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Canucks' Swedish players recall outdoor experiences

Wednesday, 11.27.2013 / 6:54 PM
Kevin Woodley  - NHL.com Correspondent

VANCOUVER - Daniel and Henrik Sedin grew up playing hockey outdoors in Sweden, but it wasn't always by choice.

While the nostalgia that surrounds playing on outdoor rinks for fun is often linked to Canada and certain pockets of the United States, it was also an everyday reality for all four Swedes on the Vancouver Canucks' roster. The Sedin twins, defenseman Alexander Edler and goalie Eddie Lack all played minor hockey outside.

"In our hometown we have a lot of indoor rinks too, but every school had an outdoor rink and your neighborhood had one too, so that's where you ended up after school," said Henrik Sedin, who grew up in Ornskoldsvik, more than 300 miles north of Stockholm. "You played outdoors after school and then you went home for dinner, and then you practiced with your teams, and for us that was outdoors as well.

"We spent a lot of time skating in outdoor rinks and in a lot of cold weather. It wasn't nice every time, but it was a lot of fun."

The good times are what the Swedish-raised Canucks remember as they look ahead to playing in the Tim Hortons NHL Heritage Classic on March 2 at BC Place in Vancouver. It will be the first NHL game held in a retractable-roof facility and just the third time a regular-season game will take place outdoors in Canada.

For the Sedin twins, it will be a cakewalk compared to the minor hockey games they played outside up to the age of 12.

"It's nice to reminisce, but a lot of nights it was cold and miserable," Henrik said. "When you play games you didn't sit on the bench in between shifts, you went into the dressing room to try and warm up."

Daniel also had mixed memories playing on the same outdoor rink former Canucks' teammate and captain Markus Naslund and long-time Colorado Avalanche star Peter Forsberg grew up on.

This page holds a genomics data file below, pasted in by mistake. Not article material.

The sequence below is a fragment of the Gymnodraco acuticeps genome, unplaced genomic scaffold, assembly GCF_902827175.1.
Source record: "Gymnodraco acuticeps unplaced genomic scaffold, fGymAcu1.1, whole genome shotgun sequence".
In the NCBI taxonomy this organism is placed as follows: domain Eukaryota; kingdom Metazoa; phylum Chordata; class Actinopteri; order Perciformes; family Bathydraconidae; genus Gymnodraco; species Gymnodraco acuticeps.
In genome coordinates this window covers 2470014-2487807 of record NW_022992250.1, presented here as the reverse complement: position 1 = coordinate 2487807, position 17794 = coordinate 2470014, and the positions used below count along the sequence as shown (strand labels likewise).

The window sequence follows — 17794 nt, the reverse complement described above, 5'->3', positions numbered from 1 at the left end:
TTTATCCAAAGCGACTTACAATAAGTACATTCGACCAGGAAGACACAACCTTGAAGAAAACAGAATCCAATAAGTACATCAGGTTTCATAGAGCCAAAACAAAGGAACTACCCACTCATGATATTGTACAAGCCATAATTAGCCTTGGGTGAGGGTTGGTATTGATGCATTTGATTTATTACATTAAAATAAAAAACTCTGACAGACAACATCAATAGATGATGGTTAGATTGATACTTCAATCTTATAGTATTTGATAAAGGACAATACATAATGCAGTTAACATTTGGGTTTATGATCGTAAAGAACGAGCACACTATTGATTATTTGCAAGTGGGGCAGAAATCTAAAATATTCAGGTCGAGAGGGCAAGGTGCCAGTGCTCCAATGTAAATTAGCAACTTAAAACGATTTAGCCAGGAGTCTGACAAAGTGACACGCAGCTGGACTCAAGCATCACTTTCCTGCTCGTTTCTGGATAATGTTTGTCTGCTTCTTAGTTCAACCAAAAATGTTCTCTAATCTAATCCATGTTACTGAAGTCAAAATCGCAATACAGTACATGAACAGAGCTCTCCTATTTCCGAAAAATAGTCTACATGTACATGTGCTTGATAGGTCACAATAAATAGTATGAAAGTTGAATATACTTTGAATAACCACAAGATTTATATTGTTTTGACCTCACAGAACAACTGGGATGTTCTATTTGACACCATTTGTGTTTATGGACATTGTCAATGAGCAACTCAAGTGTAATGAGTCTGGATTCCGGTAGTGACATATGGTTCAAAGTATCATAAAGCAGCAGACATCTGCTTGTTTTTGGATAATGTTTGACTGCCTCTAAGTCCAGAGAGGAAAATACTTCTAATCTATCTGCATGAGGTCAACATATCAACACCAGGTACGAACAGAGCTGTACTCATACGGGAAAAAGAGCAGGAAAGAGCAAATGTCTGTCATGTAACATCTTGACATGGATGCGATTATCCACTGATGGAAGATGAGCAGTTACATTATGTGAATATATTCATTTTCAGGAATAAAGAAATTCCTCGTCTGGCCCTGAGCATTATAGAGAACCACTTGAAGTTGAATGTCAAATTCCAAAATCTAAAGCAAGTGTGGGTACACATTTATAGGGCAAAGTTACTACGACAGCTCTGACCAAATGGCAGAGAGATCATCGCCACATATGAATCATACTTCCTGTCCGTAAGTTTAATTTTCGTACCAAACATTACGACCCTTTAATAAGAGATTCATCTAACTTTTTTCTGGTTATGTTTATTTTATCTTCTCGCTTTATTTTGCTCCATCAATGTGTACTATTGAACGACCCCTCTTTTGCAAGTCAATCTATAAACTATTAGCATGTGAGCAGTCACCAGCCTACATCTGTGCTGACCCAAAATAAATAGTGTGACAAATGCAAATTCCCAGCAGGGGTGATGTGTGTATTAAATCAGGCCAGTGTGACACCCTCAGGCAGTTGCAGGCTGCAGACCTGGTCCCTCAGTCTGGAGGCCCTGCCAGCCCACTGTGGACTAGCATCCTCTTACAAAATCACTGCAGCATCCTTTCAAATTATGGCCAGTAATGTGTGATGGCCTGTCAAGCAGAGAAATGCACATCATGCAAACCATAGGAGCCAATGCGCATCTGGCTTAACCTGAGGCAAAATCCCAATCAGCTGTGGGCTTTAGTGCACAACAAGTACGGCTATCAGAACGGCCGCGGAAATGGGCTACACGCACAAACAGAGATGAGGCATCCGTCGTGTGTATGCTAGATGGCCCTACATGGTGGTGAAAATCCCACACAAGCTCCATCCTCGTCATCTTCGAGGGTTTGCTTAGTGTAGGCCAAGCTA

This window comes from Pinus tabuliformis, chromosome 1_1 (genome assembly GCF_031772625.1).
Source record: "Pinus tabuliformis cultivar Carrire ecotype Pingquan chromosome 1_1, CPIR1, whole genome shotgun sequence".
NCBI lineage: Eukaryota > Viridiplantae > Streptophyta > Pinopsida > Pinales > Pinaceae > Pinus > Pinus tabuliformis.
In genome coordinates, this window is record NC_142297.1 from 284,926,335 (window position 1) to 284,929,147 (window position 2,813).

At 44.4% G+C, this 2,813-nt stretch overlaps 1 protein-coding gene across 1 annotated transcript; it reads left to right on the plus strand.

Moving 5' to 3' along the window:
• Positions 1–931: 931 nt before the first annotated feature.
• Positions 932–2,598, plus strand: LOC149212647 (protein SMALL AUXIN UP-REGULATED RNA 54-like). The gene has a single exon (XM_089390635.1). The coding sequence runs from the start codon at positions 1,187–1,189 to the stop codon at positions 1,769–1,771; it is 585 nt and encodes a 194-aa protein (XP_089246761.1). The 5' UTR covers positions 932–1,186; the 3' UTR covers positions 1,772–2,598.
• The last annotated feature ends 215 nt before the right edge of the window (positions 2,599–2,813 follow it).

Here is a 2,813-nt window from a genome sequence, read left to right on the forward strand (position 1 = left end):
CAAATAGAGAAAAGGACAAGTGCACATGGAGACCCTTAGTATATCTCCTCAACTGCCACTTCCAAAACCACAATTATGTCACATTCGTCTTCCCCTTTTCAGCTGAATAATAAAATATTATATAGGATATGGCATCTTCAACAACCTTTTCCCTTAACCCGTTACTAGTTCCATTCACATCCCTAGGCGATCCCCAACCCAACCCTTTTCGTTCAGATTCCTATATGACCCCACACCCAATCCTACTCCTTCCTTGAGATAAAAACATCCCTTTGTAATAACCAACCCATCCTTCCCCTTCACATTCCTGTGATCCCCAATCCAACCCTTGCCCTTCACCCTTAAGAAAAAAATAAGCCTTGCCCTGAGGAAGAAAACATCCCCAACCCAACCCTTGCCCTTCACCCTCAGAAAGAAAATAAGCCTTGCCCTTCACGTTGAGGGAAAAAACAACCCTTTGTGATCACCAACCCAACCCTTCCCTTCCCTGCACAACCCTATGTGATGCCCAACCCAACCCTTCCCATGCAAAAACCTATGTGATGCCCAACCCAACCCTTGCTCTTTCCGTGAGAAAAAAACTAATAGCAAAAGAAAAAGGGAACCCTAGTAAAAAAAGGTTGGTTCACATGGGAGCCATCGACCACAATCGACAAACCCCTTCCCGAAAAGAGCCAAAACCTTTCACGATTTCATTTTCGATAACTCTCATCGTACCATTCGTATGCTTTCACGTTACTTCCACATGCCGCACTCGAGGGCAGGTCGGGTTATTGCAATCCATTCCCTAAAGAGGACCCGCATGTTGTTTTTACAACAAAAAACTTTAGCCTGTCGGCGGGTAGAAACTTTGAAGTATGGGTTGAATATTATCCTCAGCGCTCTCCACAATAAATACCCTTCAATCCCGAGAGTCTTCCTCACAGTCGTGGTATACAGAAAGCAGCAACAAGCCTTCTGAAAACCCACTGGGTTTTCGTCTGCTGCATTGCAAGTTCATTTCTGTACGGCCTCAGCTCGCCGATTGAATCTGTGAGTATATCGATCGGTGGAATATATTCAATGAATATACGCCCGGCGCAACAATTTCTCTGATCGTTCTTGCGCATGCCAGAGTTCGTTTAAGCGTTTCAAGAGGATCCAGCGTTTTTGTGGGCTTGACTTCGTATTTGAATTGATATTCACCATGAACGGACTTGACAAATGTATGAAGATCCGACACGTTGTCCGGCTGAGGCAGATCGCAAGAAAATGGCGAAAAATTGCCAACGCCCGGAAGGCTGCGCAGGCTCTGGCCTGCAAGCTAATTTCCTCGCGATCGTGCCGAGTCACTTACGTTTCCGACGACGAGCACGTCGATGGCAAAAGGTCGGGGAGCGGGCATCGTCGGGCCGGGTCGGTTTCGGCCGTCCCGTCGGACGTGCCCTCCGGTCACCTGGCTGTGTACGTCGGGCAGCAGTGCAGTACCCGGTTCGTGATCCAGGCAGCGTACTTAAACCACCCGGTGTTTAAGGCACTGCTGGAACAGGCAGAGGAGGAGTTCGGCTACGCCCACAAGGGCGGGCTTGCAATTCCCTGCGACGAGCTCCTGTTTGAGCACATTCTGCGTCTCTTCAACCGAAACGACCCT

Both fondly remember tagging along to the outdoor rink as early as age 3 for their older brothers' practices, playing ball hockey in the snow while their dads coached the older siblings on the ice. They remember graduating to the outdoor rink themselves for the first "six or seven" years of their minor hockey careers, and games that ended with the puck bouncing "like a tennis ball" because of all the snow falling on the ice.

The only thing they Sedins couldn't agree on was the cut-off temperature that would result in a cancelled practice: Daniel said it was around minus-17 degrees Celsius (1 degree Fahrenheit) while Henrik insisted it was minus-25 Celsius (minus-13 Fahrenheit).

"I remember our team wanting to practice all the time, but we had a certain limit and it couldn't get too cold or they would cancel practice," Daniel said. "You were always upset when that happened."

Growing up closer to Stockholm, Lack doesn't remember having similar problems. But he does remember playing outdoors a lot.

Lack said there was one indoor rink and one outdoor rink for minor hockey in his hometown of Norrtalje, and his team switched back and forth, meaning he practiced outside a couple times a week.

"The only thing I remember is it was so tough to slide on the ice when it gets really snowy," Lack said, "And growing up I usually wore a toque or a ski mask under my goalie mask when I was playing."

Edler also played minor hockey outdoors while growing up in Ostersund, which is 150 miles west of Ornskoldsvik. Like the Sedin twins, Edler had to keep a close eye on the dropping temperatures.

"A lot of teams around my hometown don't have indoor rinks, and a lot of places only had outdoor rinks, so that's where you played," Edler said. "Sometimes it was a little cold. I think around minus-15 [Celsius] we would call off the practice, but there were times during a game when it got colder and we still played."

Like the Sedins and Lack, Edler has mostly good memories of his time outdoors. Most of it was on a rink that his parents could watch over from their kitchen window, making it easy to let him know when it was time to come in for the night.

"They usually gave me a signal," Edler said with a smile. "It was all good memories, especially all the time you spent on your own, not with the team, but just playing on outdoor rinks, having fun with your friends until you had to go in for the night."

Daniel Sedin also remembers coming in late after a cold night on the outdoor rink, but his ritual with his parents was a little different.

"Anytime it was cold when you came in after practice your feet would be hurting so bad and I remember our parents rubbing them to try and get the blood flowing and it hurt like ... " Daniel said, pausing with a laugh. "It's going to be warmer this time."

The Sedins' parents probably will fly into Vancouver for the Heritage Classic, because as Daniel said, playing in an NHL game outdoors "is probably something you'll always remember."

There's bound to be some reminiscing about all those games outside as kids, but this time they won't need to provide foot rubs after.

"No," Daniel said with another chuckle. "I'll keep them out of the locker room."

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